Raptors Cage

Raptors Season/Playoff Grades

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After another demoralizing sweep at the hands of the Cleveland Cavaliers, many are writing the Raptors off for good labelling this season as their chance to prove their worth.

Unfortunately, this series could have taken a different turn if game one and three ended differently, but the Raptors had absolutely no answer for LeBron and the Cavaliers. Thus, it is another summer of questioning what the team needs to do going forward.

Building for the future requires taking a brief seat back rather than letting knee-jerk, emotional reactions to short term failures dictate your decision making from this point onwards.

With that in mind, I will give a grade for every player on the Raptors from the season and the playoffs separately.

Player Grades 


Point Guard: Kyle Lowry –  16.2 PPG, 5.9 RPG, 6.9 APG 

Season Grade: B  

Playoffs Grade: B+

Despite posting career lows in points per game, Lowry rebranded his game from an athletic slashing guard to a bit more of a selective shooting three point specialist at point guard. While he brought his usual defensive intangibles, charge drawing ability and hustle, Lowry took just 12 shots per game, and averaged under 17 points, despite his improved efficiency.

While I wanted to give a higher grade than a B, Lowry wasn’t a standout offensive player in the East, and I gave him a B grade because he kind of just did what we expected less often. He did his job, but I found that he lacked the same ability to create his own shot and when the team needed it the most, we saw flashes of that in game three against the Cavaliers, but overall in many games that the Raptors struggled to score, Lowry wasn’t always consistently able to take over a game like the other elites of the NBA.

So, while his lesser amount of shots can be attributed to Nick Nurse’s offence emphasizing ball movement and less isolation, Lowry seemed to lack the same ability to show off that ability to take over games when the team needed it most with the exception of a few select games this year.

Lowry had a great season, and a very efficient playoffs, but I believe the five points that he scored in the elimination game in Cleveland kind of shows that Lowry may not be able to be a top two option on a team that can  ever compete and go really far in the playoffs.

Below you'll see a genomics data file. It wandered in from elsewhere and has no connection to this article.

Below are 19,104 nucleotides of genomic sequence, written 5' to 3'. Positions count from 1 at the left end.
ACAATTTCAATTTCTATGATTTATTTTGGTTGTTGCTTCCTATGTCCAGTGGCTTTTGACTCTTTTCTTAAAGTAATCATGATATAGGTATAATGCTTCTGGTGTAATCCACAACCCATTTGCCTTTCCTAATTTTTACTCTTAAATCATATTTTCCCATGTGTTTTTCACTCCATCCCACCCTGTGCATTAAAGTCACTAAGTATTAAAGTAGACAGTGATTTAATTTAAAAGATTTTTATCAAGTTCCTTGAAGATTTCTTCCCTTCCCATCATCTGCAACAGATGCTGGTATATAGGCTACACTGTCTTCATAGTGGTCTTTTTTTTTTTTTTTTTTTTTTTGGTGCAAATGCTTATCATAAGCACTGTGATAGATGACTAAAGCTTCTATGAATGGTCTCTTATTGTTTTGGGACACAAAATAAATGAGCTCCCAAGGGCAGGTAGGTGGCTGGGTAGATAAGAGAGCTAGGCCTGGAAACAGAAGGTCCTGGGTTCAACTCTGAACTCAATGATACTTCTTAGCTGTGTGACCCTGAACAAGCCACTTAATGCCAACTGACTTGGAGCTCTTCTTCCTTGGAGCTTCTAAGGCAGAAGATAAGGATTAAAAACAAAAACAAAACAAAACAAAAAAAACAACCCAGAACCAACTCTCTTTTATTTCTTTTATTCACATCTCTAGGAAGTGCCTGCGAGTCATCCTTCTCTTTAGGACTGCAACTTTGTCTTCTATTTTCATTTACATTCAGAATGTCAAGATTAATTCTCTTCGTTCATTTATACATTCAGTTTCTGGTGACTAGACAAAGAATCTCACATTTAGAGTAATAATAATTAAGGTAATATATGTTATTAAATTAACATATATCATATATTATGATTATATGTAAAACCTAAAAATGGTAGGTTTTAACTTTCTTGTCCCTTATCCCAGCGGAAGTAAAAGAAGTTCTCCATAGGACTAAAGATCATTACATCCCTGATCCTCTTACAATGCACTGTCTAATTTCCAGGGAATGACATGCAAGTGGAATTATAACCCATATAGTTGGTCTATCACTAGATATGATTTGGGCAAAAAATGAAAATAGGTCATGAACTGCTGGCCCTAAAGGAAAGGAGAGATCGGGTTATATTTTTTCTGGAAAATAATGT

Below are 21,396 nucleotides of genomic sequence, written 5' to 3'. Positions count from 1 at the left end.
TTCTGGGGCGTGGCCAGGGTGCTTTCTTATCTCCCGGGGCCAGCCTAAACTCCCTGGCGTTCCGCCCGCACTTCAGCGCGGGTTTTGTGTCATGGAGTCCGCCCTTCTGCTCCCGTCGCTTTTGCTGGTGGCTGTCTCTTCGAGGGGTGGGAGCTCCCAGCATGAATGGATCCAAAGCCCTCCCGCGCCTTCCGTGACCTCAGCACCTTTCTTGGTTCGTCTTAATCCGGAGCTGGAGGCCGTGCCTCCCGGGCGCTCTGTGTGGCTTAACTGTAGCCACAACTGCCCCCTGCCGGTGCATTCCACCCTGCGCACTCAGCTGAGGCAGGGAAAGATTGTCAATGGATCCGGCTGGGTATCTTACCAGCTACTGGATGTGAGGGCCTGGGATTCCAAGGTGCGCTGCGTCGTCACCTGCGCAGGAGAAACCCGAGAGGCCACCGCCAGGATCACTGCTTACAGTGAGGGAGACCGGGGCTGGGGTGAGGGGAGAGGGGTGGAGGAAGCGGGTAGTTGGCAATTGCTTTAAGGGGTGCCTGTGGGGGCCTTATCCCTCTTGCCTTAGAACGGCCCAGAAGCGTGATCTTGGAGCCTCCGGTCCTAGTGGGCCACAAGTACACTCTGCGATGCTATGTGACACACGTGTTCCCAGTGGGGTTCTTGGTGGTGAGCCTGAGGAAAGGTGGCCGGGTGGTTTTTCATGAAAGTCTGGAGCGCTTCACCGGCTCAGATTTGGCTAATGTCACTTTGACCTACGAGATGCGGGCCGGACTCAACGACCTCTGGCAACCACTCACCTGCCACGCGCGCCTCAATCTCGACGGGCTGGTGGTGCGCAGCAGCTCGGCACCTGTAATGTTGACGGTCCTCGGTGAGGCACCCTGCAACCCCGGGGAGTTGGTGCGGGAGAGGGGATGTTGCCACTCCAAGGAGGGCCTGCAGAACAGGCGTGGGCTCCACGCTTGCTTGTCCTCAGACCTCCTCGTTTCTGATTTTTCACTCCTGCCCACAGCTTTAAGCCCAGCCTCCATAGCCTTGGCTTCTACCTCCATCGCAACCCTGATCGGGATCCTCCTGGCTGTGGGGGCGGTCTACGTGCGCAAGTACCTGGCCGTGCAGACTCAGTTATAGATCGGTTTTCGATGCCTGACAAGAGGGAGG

I love Kyle and I hope this doesn’t come across negatively, because he had a very good season at both ends of the floor


DeMar DeRozan – 23.0 PPG, 5.2 APG, 3.9 RPG

Season Grade: A- 

Playoffs Grade – C

DeMar had a phenomenal season posting a career high in assists, setting the individual points record in a single in Raptors history, becoming more willing to drive to the rim, and lower the amount of mid range jumpers that he took.

The Compton native even added a passable three point shot to his repertoire, which was a revelation at times while at others being a hinderance to his game. DeRozan shot 31% on threes during the season, but it was nice to see him willing to take that shot rather than shooting a step inside the line at a similar efficiency.

While his improvements were prevalent during the season, DeMar’s old tendencies started to resurface in the playoffs. He went into full hero ball mode in game four against the Wizards which led to him scoring 35 points, but it took him 29 shots to get there, and many of those shots were contested isolation jumpers late in the game that the Raptors wound up losing.

Despite that, DeMar was good against Washington, however in round two he scored just 67 points on 66 shots against the Cavaliers who used a combination of J.R. Smith and Jeff Green with Kevin Love rim protecting for the majority of his struggles. This is simply not good enough, and when DeRozan isn’t scoring well in the playoffs, he is a hard guy to keep on the court.

Unlike a Paul George, who shot 2-16 with five points against Utah in an elimination game, it becomes difficult to keep DeMar on the floor because he struggles as an off ball spacer, and he is a poor defender. If he is not scoring well, he is hurting your team, and that efficiency in the second round shows that DeMar needs to improve other facets of the game to make himself a plus player when he is struggling to score.

He has gotten better every year, so here’s hoping we haven’t seen the peak yet.


OG Anunoby –  5.9  PPG, 2.7 RPG, 0.7 APG

Season Grade: B+ 

Playoff Grade: A-  

The stats don’t serve OG’s value justice. While the stats to me held his grade back from being an A during the season, OG’s defence was absolutely fantastic, and his shooting was better than expected.

In fact, just having OG on the court for 74 games was a blessing for the Raptors as he was not expected to be ready for action until the middle of the season, and he did not participate in summer league.

The 2017 first round pick is looking like an absolute steal and I cannot wait until he gets a summer league tournament under his belt to develop his offensive skills.